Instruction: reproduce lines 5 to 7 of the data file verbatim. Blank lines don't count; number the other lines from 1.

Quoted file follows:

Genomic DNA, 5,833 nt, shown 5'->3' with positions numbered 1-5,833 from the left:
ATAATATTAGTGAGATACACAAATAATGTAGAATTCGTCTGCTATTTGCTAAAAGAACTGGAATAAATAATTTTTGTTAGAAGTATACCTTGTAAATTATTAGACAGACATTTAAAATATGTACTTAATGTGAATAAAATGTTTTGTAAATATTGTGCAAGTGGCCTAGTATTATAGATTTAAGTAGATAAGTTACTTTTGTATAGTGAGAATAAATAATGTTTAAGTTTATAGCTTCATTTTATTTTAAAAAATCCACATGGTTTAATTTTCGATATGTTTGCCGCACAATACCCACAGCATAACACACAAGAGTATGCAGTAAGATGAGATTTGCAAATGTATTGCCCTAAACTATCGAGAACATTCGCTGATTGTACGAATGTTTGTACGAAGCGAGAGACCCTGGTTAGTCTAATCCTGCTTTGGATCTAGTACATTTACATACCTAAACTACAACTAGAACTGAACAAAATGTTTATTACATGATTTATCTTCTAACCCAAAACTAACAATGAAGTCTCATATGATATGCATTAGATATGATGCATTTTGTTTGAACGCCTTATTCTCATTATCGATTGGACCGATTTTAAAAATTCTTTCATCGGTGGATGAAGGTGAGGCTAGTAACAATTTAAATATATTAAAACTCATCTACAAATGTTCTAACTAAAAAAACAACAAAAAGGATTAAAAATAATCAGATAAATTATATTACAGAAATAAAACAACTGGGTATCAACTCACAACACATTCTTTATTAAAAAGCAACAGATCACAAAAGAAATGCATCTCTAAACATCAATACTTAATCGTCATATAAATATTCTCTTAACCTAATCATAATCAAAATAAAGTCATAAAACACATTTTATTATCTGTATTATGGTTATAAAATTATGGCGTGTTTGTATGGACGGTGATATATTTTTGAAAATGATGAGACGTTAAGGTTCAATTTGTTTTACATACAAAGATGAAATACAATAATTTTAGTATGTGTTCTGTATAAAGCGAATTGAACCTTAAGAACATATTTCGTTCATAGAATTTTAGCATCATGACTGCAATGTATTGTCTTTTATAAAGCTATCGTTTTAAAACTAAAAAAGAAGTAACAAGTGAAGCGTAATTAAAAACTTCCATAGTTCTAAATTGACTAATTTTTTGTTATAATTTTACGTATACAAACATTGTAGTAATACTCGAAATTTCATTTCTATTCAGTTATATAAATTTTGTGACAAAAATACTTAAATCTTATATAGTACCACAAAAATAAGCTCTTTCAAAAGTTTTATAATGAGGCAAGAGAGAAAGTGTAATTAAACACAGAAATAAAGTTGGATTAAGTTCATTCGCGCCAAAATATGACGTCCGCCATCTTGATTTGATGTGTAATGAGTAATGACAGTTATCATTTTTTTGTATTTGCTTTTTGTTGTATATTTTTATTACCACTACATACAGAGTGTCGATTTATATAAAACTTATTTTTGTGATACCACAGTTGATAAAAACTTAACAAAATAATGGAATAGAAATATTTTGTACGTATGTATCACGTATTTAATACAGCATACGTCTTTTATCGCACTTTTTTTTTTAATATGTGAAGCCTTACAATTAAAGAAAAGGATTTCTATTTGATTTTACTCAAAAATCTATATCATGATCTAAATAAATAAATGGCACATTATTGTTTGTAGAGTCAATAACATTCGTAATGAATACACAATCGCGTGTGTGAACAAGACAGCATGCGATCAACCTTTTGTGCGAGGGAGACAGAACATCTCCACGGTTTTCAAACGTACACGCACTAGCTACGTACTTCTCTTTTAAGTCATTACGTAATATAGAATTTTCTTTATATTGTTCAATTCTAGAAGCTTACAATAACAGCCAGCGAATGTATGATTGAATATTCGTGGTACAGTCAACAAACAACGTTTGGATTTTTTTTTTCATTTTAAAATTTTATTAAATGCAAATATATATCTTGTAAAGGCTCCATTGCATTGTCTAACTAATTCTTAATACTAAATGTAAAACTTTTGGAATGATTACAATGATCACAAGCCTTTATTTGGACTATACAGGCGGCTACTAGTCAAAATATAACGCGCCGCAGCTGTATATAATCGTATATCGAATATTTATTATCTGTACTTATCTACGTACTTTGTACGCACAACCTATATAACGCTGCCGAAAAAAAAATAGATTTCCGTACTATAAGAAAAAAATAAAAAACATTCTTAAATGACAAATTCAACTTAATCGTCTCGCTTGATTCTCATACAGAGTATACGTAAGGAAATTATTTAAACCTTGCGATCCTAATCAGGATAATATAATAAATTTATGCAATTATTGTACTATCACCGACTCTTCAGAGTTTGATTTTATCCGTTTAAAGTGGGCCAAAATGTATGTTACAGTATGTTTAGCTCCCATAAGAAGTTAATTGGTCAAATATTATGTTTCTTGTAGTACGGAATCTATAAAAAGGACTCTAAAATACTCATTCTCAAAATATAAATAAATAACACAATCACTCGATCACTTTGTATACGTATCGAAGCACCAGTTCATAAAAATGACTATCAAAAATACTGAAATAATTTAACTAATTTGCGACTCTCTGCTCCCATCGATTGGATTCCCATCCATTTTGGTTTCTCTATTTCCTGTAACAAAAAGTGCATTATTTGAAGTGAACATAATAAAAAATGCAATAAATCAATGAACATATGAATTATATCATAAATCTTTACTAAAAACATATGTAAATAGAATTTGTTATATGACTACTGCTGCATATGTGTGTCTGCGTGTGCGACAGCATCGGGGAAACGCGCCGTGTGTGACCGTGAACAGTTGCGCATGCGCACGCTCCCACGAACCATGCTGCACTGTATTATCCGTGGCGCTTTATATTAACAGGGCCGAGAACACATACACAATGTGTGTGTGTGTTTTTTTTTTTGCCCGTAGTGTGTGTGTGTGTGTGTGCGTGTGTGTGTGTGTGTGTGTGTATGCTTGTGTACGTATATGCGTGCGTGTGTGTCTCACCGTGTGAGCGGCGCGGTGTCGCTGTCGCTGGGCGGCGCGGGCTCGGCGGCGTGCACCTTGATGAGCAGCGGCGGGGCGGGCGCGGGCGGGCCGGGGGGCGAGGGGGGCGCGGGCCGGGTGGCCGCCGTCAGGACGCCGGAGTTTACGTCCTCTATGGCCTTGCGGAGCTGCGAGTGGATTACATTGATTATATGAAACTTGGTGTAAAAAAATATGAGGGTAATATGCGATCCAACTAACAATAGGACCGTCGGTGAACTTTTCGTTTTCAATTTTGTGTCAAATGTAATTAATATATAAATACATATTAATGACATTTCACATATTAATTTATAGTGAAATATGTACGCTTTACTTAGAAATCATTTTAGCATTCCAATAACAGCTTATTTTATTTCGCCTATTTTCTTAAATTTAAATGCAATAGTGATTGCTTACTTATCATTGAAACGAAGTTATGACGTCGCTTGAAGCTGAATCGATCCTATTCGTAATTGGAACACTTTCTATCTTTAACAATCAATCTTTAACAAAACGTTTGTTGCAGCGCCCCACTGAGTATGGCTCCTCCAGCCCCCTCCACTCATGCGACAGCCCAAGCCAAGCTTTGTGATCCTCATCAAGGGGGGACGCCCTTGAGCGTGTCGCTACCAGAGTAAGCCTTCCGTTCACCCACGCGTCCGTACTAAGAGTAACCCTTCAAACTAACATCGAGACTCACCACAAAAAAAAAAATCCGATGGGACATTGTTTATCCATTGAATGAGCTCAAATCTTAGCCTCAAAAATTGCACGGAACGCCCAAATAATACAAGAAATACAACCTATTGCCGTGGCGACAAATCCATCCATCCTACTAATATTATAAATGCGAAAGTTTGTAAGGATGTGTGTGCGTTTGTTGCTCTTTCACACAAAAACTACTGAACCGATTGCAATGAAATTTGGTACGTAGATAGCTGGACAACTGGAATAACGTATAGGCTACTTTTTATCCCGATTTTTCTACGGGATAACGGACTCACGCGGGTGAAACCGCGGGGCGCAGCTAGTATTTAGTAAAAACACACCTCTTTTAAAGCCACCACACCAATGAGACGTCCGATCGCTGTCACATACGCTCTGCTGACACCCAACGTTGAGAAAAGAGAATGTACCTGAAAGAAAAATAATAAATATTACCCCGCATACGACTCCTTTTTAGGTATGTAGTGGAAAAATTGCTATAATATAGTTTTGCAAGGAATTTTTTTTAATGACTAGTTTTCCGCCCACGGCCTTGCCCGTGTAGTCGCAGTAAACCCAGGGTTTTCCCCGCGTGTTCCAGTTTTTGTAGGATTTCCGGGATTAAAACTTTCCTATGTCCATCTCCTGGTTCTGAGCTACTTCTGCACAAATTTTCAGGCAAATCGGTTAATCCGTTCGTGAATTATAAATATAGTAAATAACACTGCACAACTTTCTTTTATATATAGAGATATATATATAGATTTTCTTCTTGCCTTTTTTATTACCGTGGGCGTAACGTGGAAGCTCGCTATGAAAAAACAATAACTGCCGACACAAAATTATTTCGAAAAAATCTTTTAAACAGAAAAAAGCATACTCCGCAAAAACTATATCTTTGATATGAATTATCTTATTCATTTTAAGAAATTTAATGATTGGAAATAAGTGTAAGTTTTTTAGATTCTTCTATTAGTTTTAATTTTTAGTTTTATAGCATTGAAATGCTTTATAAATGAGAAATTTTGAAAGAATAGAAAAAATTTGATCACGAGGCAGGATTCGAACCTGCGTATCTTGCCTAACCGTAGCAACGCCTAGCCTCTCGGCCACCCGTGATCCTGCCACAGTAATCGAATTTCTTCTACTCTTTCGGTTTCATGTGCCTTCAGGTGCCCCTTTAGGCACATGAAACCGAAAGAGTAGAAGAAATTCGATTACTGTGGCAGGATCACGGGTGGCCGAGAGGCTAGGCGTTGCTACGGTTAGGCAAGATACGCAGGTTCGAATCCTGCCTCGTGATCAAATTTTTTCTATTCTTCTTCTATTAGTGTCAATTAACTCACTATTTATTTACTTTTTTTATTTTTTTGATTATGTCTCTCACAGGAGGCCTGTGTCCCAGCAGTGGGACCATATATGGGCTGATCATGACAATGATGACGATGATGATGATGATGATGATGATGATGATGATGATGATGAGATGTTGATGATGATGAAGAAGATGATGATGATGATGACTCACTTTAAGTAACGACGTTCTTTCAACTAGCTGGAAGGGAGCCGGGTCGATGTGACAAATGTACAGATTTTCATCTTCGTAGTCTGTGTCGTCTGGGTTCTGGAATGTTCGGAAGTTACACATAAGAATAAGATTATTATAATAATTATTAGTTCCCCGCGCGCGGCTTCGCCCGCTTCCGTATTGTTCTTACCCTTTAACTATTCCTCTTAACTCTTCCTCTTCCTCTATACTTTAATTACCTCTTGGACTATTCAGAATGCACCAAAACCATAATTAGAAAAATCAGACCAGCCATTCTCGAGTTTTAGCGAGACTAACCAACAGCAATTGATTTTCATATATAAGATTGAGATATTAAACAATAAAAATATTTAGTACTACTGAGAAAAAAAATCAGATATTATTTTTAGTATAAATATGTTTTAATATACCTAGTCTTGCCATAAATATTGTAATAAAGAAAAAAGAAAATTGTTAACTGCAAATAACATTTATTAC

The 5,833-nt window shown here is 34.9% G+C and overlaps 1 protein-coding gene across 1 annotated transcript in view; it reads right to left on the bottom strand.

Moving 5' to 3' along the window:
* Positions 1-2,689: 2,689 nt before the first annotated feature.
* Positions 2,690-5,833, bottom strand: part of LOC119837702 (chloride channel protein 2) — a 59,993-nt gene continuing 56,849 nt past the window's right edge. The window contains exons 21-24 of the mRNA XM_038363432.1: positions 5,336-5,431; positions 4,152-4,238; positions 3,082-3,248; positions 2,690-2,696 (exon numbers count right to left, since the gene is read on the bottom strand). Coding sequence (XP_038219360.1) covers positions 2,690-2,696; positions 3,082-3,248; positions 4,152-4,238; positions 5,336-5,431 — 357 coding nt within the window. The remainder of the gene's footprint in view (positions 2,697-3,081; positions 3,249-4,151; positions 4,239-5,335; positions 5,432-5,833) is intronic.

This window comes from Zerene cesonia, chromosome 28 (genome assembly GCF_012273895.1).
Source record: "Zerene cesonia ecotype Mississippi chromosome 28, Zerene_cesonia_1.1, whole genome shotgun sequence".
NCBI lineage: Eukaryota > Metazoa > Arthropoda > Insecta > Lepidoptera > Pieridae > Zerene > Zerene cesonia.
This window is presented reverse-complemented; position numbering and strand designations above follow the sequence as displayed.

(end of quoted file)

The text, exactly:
* Positions 1-2,689: 2,689 nt before the first annotated feature.
* Positions 2,690-5,833, bottom strand: part of LOC119837702 (chloride channel protein 2) — a 59,993-nt gene continuing 56,849 nt past the window's right edge. The window contains exons 21-24 of the mRNA XM_038363432.1: positions 5,336-5,431; positions 4,152-4,238; positions 3,082-3,248; positions 2,690-2,696 (exon numbers count right to left, since the gene is read on the bottom strand). Coding sequence (XP_038219360.1) covers positions 2,690-2,696; positions 3,082-3,248; positions 4,152-4,238; positions 5,336-5,431 — 357 coding nt within the window. The remainder of the gene's footprint in view (positions 2,697-3,081; positions 3,249-4,151; positions 4,239-5,335; positions 5,432-5,833) is intronic.

This window comes from Zerene cesonia, chromosome 28 (genome assembly GCF_012273895.1).